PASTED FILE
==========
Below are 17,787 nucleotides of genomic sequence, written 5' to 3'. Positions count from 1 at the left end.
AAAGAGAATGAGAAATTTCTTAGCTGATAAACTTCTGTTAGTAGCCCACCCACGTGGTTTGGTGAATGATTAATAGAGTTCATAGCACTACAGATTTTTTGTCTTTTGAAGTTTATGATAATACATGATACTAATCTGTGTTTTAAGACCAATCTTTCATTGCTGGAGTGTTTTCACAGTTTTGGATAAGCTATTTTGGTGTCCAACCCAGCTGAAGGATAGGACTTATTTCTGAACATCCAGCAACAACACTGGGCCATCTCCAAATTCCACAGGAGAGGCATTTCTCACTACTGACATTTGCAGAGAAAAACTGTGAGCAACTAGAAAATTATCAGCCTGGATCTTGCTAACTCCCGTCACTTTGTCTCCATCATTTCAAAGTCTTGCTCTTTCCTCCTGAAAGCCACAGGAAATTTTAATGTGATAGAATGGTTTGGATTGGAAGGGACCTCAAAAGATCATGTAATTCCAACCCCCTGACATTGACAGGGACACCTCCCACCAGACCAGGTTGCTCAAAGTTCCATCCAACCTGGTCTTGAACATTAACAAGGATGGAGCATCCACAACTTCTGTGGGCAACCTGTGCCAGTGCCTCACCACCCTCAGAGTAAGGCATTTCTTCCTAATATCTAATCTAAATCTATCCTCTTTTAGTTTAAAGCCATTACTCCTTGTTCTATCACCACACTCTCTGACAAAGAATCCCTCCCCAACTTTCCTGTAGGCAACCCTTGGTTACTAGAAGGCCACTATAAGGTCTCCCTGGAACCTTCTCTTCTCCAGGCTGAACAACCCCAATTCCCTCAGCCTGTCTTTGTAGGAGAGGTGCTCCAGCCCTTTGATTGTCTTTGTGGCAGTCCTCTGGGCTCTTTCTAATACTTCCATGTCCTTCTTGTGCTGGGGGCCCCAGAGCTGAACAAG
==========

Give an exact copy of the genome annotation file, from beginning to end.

Below are 17,787 nucleotides of genomic sequence, written 5' to 3'. Positions count from 1 at the left end.
AAAGAGAATGAGAAATTTCTTAGCTGATAAACTTCTGTTAGTAGCCCACCCACGTGGTTTGGTGAATGATTAATAGAGTTCATAGCACTACAGATTTTTTGTCTTTTGAAGTTTATGATAATACATGATACTAATCTGTGTTTTAAGACCAATCTTTCATTGCTGGAGTGTTTTCACAGTTTTGGATAAGCTATTTTGGTGTCCAACCCAGCTGAAGGATAGGACTTATTTCTGAACATCCAGCAACAACACTGGGCCATCTCCAAATTCCACAGGAGAGGCATTTCTCACTACTGACATTTGCAGAGAAAAACTGTGAGCAACTAGAAAATTATCAGCCTGGATCTTGCTAACTCCCGTCACTTTGTCTCCATCATTTCAAAGTCTTGCTCTTTCCTCCTGAAAGCCACAGGAAATTTTAATGTGATAGAATGGTTTGGATTGGAAGGGACCTCAAAAGATCATGTAATTCCAACCCCCTGACATTGACAGGGACACCTCCCACCAGACCAGGTTGCTCAAAGTTCCATCCAACCTGGTCTTGAACATTAACAAGGATGGAGCATCCACAACTTCTGTGGGCAACCTGTGCCAGTGCCTCACCACCCTCAGAGTAAGGCATTTCTTCCTAATATCTAATCTAAATCTATCCTCTTTTAGTTTAAAGCCATTACTCCTTGTTCTATCACCACACTCTCTGACAAAGAATCCCTCCCCAACTTTCCTGTAGGCAACCCTTGGTTACTAGAAGGCCACTATAAGGTCTCCCTGGAACCTTCTCTTCTCCAGGCTGAACAACCCCAATTCCCTCAGCCTGTCTTTGTAGGAGAGGTGCTCCAGCCCTTTGATTGTCTTTGTGGCAGTCCTCTGGGCTCTTTCTAATACTTCCATGTCCTTCTTGTGCTGGGGGCCCCAGAGCTGAACAAG